An amateur practices until he gets it right. A pro
practices until he can't get it wrong. -- unknown
Michael Press <rubrum@pacbell.net>: May 09 12:20PM -0700

In article <b77e962d-01e2-4a12-8278-88709b54884b@googlegroups.com>,
xyzzy <xyzzy.dude@gmail.com> wrote:
 
 
Like the one where the woman was convicted of laughing?
 
--
Michael Press
"the_andrew_smith@yahoo.com" <agavinsmith@gmail.com>: May 09 12:41PM -0700

> health insurers seem to be doing fine
 
Duh.
 
They're making record revenues.
xyzzy <xyzzy.dude@gmail.com>: May 09 12:52PM -0700

On Tuesday, May 9, 2017 at 3:20:53 PM UTC-4, Michael Press wrote:
> In article <b77e962d-01e2-4a12-8278-88709b54884b@googlegroups.com>,
> xyzzy <xyzzy.dude@gmail.com> wrote:
 
> Like the one where the woman was convicted of laughing?
 
No, that one's true.
"the_andrew_smith@yahoo.com" <agavinsmith@gmail.com>: May 09 12:40PM -0700

Saw the hardtop in the wild today. Meh.
xyzzy <xyzzy.dude@gmail.com>: May 09 12:52PM -0700

> Saw the hardtop in the wild today. Meh.
 
You mean the coupe? I don't think there's a hardtop version of the ND
Eagle@bellsouth.net (J. Hugh Sullivan): May 09 12:39PM

On Mon, 8 May 2017 13:33:42 -0700 (PDT), Some dued
 
>Drinking alcohol suppresses the immune system (in my anecdotal experience). When I was 19 I had a cold for over a month because I drank nearly every night.
 
There may be some truth to that.
 
About a year ago I started having one drink a night while watching TV.
Until then I might go weeks without having a drink. I have had 2 colds
since then when one per year had been my max.
 
Maybe we can test your theory. I'll continue to have one per night
while you teetotal. We can compare notes later.
 
Hugh
 
 
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Some dued <theodoreward@gmail.com>: May 09 12:45PM -0700

I'm not volunteering for that!
Michael Press <rubrum@pacbell.net>: May 08 09:41PM -0700

In article <13933a4c-f71b-446b-a84c-7f9752e62ec0@googlegroups.com>,
 
> I can't deny it.
 
This:
Global temperature follows obliquity of Earth's axis
and does not follow computer models.
 
--
Michael Press
Emperor Wonko the Sane <doug@sorensensdomain.net>: May 09 08:01AM -0700

On Monday, May 8, 2017 at 4:42:39 PM UTC-5, Michael Press wrote:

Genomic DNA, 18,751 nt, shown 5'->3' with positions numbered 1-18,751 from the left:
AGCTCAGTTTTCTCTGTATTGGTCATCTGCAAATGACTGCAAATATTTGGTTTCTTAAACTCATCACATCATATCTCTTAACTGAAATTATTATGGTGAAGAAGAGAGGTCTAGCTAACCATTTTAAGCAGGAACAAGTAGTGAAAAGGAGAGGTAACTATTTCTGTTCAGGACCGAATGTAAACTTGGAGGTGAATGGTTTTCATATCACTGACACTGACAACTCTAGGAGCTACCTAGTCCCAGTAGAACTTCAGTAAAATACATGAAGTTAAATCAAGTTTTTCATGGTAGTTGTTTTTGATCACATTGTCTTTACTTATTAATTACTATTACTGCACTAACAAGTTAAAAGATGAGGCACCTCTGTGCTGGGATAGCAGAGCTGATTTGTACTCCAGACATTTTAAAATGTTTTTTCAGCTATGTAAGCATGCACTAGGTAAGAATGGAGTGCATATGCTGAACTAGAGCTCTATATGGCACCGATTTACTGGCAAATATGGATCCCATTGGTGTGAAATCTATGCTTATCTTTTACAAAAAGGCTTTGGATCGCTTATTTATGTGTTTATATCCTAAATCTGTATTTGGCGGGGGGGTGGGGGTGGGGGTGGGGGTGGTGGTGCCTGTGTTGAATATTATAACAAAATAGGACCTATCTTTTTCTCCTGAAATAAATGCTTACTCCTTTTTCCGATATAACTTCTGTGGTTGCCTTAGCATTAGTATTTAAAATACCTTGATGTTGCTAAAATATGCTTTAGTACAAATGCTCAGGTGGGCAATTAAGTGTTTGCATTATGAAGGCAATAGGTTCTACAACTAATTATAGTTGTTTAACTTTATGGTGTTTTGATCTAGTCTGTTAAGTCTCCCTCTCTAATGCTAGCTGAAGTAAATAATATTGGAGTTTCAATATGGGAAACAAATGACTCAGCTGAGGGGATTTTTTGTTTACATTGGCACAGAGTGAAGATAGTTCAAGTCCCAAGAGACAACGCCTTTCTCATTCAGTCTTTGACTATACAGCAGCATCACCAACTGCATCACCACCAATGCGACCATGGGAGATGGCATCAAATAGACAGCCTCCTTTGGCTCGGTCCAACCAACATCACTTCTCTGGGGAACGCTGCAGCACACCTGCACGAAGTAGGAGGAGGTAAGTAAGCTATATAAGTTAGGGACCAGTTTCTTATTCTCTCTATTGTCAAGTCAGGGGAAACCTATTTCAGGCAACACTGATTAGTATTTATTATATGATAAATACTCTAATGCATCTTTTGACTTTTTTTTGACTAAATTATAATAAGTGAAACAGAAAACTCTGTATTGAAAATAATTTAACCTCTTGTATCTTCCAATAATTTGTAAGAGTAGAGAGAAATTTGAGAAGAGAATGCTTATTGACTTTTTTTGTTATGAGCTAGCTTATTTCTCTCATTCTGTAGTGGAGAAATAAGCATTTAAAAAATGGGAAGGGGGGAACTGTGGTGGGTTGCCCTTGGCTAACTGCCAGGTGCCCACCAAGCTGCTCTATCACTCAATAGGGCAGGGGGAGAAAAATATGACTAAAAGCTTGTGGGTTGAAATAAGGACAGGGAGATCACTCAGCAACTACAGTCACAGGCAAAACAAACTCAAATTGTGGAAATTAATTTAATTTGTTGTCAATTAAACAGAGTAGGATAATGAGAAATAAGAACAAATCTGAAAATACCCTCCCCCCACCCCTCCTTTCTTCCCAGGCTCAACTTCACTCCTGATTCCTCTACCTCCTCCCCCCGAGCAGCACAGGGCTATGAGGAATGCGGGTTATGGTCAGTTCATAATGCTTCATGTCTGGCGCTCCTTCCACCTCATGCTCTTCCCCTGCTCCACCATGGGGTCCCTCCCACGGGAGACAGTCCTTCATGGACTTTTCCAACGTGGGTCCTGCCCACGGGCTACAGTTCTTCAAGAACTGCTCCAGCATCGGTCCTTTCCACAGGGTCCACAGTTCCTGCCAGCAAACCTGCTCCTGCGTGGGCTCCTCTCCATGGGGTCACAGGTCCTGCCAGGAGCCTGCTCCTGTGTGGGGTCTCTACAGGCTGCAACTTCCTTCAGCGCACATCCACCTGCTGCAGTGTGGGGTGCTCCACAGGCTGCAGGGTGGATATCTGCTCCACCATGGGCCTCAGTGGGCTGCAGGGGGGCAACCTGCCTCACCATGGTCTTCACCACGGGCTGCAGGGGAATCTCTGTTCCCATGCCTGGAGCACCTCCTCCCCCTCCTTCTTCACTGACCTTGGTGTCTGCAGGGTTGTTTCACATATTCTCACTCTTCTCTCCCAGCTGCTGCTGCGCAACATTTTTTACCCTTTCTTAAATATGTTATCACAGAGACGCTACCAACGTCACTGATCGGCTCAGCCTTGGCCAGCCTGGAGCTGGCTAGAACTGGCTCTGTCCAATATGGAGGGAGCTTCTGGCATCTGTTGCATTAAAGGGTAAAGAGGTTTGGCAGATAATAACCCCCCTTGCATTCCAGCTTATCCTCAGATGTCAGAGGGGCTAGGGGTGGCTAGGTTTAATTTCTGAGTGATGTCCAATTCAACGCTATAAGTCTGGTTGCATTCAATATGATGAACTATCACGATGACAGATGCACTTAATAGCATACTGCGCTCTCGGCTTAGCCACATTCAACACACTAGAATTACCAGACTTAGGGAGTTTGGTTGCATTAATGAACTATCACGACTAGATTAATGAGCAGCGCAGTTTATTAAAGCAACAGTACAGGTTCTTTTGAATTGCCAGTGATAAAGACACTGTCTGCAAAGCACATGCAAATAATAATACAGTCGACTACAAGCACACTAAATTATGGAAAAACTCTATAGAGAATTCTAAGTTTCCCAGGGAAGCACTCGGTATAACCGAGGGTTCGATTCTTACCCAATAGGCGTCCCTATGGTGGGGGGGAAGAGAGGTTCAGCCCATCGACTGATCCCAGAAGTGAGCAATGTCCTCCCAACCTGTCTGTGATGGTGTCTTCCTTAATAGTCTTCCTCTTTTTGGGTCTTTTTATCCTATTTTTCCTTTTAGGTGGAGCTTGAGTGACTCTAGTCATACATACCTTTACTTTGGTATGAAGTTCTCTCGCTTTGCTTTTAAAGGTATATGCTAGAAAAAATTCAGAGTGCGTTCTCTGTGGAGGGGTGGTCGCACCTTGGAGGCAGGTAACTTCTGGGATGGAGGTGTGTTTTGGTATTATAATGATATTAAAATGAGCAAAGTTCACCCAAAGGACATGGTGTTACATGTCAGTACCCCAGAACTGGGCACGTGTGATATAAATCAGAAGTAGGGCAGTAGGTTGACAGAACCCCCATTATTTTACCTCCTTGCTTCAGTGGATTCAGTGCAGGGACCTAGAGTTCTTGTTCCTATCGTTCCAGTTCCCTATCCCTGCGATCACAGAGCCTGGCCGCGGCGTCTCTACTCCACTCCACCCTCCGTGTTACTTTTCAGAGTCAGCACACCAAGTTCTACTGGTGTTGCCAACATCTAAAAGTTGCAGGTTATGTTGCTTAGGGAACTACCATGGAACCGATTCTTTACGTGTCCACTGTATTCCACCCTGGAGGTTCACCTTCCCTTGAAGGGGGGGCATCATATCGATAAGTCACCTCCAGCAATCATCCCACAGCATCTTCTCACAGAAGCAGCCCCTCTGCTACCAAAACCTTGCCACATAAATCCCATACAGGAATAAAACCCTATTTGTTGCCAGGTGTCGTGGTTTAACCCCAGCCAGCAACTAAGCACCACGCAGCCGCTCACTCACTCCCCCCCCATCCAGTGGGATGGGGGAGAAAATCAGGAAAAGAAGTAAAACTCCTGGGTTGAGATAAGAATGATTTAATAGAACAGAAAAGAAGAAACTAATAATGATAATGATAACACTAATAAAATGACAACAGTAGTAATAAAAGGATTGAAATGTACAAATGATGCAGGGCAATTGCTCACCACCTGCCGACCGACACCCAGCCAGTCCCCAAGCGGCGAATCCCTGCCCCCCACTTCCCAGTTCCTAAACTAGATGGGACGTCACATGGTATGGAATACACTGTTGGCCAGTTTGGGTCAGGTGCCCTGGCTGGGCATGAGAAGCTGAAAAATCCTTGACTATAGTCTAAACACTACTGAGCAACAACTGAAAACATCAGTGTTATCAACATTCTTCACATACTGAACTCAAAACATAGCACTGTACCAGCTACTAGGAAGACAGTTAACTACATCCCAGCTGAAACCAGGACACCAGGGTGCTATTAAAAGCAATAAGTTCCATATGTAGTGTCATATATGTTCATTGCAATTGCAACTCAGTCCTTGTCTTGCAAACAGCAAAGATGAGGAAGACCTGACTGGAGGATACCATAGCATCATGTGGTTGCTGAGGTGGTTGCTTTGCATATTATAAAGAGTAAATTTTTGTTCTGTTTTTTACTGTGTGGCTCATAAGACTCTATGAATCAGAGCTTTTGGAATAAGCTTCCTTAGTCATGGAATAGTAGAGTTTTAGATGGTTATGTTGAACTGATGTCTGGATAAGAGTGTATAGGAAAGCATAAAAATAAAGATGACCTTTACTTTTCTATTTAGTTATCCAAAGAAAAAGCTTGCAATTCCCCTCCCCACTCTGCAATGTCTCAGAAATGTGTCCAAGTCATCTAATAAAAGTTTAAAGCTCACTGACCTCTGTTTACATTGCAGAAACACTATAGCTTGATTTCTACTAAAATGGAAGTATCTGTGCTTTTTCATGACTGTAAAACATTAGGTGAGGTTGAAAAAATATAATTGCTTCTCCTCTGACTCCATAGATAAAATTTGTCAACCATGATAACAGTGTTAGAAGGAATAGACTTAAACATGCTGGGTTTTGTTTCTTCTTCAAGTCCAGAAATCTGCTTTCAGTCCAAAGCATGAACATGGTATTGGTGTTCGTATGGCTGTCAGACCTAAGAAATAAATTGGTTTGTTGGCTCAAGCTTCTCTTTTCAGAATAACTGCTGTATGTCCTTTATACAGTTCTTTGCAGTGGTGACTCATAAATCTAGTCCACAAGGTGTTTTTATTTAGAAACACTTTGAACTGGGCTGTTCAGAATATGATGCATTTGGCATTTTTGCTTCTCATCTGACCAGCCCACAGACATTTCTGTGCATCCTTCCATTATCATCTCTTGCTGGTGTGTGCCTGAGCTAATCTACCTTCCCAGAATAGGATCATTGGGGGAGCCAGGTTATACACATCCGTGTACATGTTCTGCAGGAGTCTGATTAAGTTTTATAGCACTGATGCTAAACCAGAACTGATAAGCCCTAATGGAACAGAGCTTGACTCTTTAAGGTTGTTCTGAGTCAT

> and does not follow computer models.
 
> <https://wattsupwiththat.com/2017/05/03/lindzen-soon-and-spencer-debunked/>
> <http://tinyurl.com/l9pxxgo>
 
"The Little Ice Age cold was blamed, in part, for plagues. The public at the time often blamed the cold on Jews and witches and murdered supposed witches by the tens of thousands because they thought the witches were controlling the climate and causing the cold, see the story here. The figure below is a 1486 woodcut of a supposed sorceress conjuring up a hailstorm. It is from Professor Wolfgang Behringer's excellent book A Cultural History of Climate.
 
 
"Then, as now, the public chose to blame people for climate change without proof. We really have not advanced very far in the last 500 years."
 
Good stuff.
 
Doug
dotslashderek@gmail.com: May 09 08:57AM -0700

The vast majority of climate scientists are lying. Good - I don't like their message.
 
There is a small minority telling the truth. Happy coincidence - I like what they have to say.
 
Lol. I like the idea of perpetual motion. Luckily, there are a couple morons out there telling me I can have it. And the (vast) majority who say it can't possibly work? Clearly doing it for the grant money.
 
Cheers.
Eagle@bellsouth.net (J. Hugh Sullivan): May 09 12:43PM

On Mon, 8 May 2017 15:19:35 -0700 (PDT), Some dued
 
>You must admit that the math where lowering taxes while spending more reduces the federal debt is really tricky.
 
When I comprehend that principle I will respond.
 
Hugh
 
 
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Futbol Phan <sgzphd@gmail.com>: May 09 07:42AM -0700

On Tuesday, May 9, 2017 at 7:43:07 AM UTC-5, J. Hugh Sullivan wrote:
 
> >You must admit that the math where lowering taxes while spending more reduces the federal debt is really tricky.
 
> When I comprehend that principle I will respond.
 
> Hugh
 
 
Whaaaaaa? Lack of comprehension has never kept you from responding before. New policy? We can only hope...
Eagle@bellsouth.net (J. Hugh Sullivan): May 09 03:31PM

On Tue, 9 May 2017 07:42:03 -0700 (PDT), Futbol Phan
 
>Whaaaaaa? Lack of comprehension has never kept you from responding before. New policy? We can only hope...
 
Comprehension is not required when responding to you. It would be
overkill.
 
Hugh
 
 
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CtrlAltDel <altiemcd@aol.com>: May 09 04:40AM

stalk, fine, and intimidate old man who was hiding in his car with his
windows up to smoke a cigarette. Ontario has to be a liberal stronghold.
 
https://is.gd/1uJQXW
 
Ontario man given three tickets by 'the smoke police' for having a
cigarette alone in his SUV
 
Harry Kraemer has run into issues with the anti-smoking enforcement
officers before
 
LONDON, Ont. — Harry Kraemer knows darn well that smoking isn't good for
you but it's a 60-year habit he doesn't want to break.
 
The 76-year-old owner of Sparkles Cleaning Service is a healthy guy who
loves a puff or two when he's alone, sometimes at home with the windows
open in his rec room or in his Porsche SUV, minding his own business and
away from others who could breathe in his second-hand fumes.
 
What he doesn't like are those he calls "the smoke police," the Smoke-Free
Ontario enforcement officers who he believes have placed a no-smoking sign
as a target on his back.
 
The provincial anti-smoking laws set out stringent rules banning smoking
in enclosed workplaces, enclosed public places, outdoor patios and
vehicles where children are passengers and other spaces to protect people
from second-hand smoke.